In answer to the title question: absolutely nothing.

The problem, however, lies in how you document them. Yes, photos provide visuals of where we were, who was with us and what it (and we) looked like. They’re incredibly important snapshots of our past – we treasure them and become devastated when natural disasters destroy them. But while it may be true that a picture is worth a thousand words, it doesn’t tell the whole story. And although a video records actions and sounds – most importantly our voices – it overlooks critical back story information.

That’s why I believe we should create telling experiences.

Telling, by definition, is effective and expressive. When you tell someone about finally getting that elusive hole-in-one on the golf course, your voice becomes excited and louder than normal, you use animated facial expressions and you might even incorporate arm gestures or reenact your swing in order to get your point across. In so doing, you generate anticipation and appreciation for your story that just might result in congratulatory slaps on the shoulder and high-fives from your friends. Alternatively, you will probably speak quietly, stand closer to the person with whom you’re talking, and use minimal hand gestures when sharing more sobering news such as the serious illness of a mutual friend.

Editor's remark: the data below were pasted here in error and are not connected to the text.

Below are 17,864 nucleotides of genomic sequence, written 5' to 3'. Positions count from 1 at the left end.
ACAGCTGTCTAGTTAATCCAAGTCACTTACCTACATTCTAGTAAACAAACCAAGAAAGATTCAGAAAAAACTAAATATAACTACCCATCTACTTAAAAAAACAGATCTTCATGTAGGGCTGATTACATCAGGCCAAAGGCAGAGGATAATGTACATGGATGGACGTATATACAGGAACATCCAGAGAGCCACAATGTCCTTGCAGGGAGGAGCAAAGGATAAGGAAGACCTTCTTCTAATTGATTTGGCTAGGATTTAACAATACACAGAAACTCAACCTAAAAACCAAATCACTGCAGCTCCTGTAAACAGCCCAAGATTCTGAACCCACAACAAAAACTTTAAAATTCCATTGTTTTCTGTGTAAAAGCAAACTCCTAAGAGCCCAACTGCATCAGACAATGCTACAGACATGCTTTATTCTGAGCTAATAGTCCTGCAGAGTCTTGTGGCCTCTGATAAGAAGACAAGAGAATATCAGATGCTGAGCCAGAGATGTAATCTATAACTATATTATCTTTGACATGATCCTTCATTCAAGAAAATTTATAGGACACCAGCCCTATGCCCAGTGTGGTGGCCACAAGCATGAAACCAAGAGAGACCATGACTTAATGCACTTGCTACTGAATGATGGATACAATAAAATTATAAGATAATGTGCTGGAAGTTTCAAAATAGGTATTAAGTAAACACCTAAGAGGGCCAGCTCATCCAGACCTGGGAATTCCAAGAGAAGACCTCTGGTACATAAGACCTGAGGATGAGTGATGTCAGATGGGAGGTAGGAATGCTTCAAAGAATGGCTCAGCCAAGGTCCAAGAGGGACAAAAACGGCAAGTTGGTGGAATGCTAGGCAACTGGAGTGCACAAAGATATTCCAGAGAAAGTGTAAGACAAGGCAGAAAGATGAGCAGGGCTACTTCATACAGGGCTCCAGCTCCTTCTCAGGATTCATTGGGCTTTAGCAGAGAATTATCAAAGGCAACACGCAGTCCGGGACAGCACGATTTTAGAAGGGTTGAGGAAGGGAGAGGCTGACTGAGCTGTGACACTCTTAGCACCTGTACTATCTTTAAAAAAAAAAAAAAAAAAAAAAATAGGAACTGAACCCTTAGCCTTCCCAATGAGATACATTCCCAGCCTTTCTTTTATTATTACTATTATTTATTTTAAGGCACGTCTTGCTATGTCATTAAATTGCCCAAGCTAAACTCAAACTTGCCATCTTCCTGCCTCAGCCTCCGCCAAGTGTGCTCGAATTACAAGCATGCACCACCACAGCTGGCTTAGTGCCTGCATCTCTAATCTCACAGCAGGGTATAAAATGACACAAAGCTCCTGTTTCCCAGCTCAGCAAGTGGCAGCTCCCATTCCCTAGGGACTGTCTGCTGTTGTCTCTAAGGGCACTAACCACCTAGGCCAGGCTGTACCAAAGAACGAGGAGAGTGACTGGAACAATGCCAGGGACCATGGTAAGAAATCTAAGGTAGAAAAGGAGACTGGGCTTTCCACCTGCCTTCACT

Regardless of whether the story being told is happy or sad, you create an experience for your listener.

The same should hold true when you’re writing your life story. The goal is to hook the reader and get them involved in what you’re sharing. It doesn’t matter if you’re relating a family vacation, your climb to the top of the career ladder or the birth of your child – it should become a telling experience.

5 Tips to Achieve a Telling Experience

  • Identify the challenge (e.g., agreeing on a vacation destination, statistical chances of attaining a hole-in-one, illness, etc.)
  • Provide details (don’t go crazy, but do include enough information to set the scene and answer the basic who, what, when, where, why and how)
  • Incorporate emotion – enable your readers to experience emotions by recreating your own through varied sentence structure, repetition, and/or strong word choice (avoid simply using an exclamation point to convey excitement).
  • Share why overcoming the challenge was important to you
  • Record what you learned from the experience

Once you have completed the above steps, put it aside for a few hours or even overnight. Then read it aloud – how does it sound? If you falter at any point while speaking it, then you know where you need to tweak it.

Ultimately, you must take the first step and start writing. Your legacy is waiting.